2. The wolf trap:
A pit 5 ' deep and square, 2 and a half yards to a side and boarded almost to the top. A pole is set into one side, almost at the top and a platter attached so that it rests on top, but will rotate either way if stepped on. I have seen the same design in a floating box used for turtles. When the wolf steps on the center plate to take the bait, the plate turns and dumps him in the pit. At the end of this description he also mentions using poisoned sheep’s liver. The poison described is either "rat's bane" or "wolf's bane" (Aconitum in Latin). He warns not to touch the bait with bare hands as the wolf will smell it and ignore the bait.
3. The drag hook:
It is made of iron or great wire and turns on a buckle. The hook is hung in a tree and baited. When the fox, dog, or wolf jumps to take the bait, he is hooked, just like a fish.
4. The hare pipe:
Commonly made of elder for catching hares. This hollow pipe is 5-9 inches long for hares and 9-11 inches long for dog size animals and made of iron plate. A bend of line is secured through the side of the tube, run out the end with the sharpened spikes, back down the tube and to a stake. The more the animal struggles against the line, the deeper he drives the spikes.
5. The whip or spring trap:
This is a simple twitch up snare. The trigger is 2 L shaped pieces of wood or metal that fit and hold together.
6. The double trap to take rats and mice:
This has a board top and bottom and is about 5" in height. Anything else was too difficult for me to make out.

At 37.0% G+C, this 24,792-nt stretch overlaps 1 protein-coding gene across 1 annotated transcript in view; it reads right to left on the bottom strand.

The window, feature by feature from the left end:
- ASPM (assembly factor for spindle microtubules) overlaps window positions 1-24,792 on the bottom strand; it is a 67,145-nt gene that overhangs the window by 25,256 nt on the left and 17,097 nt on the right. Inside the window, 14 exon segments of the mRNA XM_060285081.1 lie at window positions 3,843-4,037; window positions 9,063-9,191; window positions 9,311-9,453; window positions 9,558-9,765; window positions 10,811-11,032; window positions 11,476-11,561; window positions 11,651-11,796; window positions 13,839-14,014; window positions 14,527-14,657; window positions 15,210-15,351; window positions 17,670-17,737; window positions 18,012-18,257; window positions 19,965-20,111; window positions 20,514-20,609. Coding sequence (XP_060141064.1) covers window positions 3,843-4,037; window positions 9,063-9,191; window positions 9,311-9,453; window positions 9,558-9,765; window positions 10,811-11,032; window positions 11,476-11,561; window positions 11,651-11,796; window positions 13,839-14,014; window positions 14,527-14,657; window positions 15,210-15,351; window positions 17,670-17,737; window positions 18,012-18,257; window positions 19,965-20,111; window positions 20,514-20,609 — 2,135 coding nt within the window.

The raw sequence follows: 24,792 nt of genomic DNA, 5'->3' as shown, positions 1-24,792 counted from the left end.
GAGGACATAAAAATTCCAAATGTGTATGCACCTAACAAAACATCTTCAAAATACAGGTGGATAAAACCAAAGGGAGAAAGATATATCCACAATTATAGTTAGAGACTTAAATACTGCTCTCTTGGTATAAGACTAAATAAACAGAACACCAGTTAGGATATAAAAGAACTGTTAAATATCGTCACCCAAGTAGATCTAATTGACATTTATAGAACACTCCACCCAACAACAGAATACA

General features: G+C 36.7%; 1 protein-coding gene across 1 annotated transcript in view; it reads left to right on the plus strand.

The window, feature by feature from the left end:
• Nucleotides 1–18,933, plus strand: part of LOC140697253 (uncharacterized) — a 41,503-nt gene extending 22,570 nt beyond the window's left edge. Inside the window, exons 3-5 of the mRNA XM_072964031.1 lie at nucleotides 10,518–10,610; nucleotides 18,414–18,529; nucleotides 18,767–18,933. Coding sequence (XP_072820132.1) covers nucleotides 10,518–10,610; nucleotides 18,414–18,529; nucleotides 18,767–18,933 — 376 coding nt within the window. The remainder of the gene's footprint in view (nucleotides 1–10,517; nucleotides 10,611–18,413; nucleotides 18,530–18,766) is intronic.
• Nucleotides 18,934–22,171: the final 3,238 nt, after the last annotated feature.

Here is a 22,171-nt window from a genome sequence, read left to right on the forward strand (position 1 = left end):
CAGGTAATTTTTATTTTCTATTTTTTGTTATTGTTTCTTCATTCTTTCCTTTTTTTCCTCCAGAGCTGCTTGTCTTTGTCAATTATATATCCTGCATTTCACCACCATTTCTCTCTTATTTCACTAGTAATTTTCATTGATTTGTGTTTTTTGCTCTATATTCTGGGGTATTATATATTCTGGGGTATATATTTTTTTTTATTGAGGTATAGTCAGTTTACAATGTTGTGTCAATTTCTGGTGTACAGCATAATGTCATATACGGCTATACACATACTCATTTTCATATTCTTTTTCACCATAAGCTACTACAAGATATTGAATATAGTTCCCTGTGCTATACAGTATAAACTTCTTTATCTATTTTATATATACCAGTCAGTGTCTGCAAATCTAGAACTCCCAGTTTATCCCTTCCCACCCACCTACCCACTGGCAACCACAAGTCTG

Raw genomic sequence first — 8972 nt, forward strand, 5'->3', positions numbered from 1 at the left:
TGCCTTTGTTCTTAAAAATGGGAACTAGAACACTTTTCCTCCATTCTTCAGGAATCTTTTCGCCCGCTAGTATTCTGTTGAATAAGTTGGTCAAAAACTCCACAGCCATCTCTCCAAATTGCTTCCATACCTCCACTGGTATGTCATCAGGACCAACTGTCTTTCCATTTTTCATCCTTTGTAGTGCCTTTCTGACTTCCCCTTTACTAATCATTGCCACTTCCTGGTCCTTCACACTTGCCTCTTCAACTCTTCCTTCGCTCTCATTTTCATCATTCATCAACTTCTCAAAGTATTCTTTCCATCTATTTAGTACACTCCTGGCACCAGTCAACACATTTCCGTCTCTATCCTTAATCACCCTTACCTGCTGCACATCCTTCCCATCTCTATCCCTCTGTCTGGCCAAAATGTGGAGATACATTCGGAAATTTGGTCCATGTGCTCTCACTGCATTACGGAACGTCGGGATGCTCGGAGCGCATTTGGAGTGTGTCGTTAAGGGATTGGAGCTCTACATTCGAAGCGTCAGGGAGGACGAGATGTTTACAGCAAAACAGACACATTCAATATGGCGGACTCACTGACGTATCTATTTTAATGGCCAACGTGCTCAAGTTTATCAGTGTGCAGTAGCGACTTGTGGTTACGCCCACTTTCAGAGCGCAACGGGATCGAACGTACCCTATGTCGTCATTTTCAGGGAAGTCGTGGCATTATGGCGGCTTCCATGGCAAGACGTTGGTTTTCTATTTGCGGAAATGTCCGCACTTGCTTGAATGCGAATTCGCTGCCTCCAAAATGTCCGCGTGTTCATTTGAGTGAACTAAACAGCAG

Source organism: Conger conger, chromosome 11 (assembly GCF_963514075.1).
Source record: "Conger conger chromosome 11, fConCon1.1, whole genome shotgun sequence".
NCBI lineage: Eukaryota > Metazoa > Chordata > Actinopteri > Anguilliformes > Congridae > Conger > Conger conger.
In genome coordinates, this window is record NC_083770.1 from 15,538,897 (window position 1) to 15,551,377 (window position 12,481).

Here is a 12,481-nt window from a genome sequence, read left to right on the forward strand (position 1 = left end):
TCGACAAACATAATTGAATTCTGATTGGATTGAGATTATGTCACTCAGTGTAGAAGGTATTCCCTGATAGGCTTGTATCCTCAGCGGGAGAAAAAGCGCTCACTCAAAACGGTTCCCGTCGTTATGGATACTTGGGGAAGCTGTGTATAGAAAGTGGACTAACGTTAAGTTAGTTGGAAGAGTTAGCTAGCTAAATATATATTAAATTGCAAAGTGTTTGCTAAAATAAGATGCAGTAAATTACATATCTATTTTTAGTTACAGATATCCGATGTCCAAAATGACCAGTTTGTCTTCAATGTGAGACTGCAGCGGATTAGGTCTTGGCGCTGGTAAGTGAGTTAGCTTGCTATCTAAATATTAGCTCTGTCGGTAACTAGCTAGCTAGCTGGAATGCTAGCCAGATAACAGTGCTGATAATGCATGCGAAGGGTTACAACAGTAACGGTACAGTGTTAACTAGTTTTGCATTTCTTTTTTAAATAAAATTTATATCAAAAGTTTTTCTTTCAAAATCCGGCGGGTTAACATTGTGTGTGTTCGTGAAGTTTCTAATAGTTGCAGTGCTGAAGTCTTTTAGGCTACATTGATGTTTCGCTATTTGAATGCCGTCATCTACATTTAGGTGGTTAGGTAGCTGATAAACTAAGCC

7. A trap or fall for buzzards or kites with a hurdle:
A forked stick is placed in the ground. A crooked stick is leaned into the forked stick. The hurdle or flat, woven basket like wall is tilted onto the crooked stick and a string tied from the underside in 2 places passing around the bottom of the crooked stick. When the buzzard comes underneath to take the bait its foot kicks the string, knocking the crooked stick down and the hurdle falls, netting the buzzard.
8. The basket fall:
This trap is set the same as the above hurdle trap, but uses a heavy wicker basket. The basket is described as sometimes being the height of a man.
9. The lay trap for setting about fields and orchards:
I have seen examples of this trap in the Foxfire museum and still in use in local farmer’s fields in North Georgia and Western North Carolina. A pole 7-8” around and 7-8’ long is set in the ground. 2 holes are bored, about a foot from the ground and about 6” from the top. Into the bottom hole is fixed a flexible pole which can be bent upward to place tension on a noose. The noose is passed through the top hole and pegged in place with a 7-8” stick, split to hold bait. The noose is spread around the stick and when the bird settles on the stick its weight dislodges the peg, allowing the spring to pull the noose tight around the bird. The setup can also be rigged to a branch in a fruit tree.
CPT Michael Kay (Talking Bear / yo-na-wo-ni)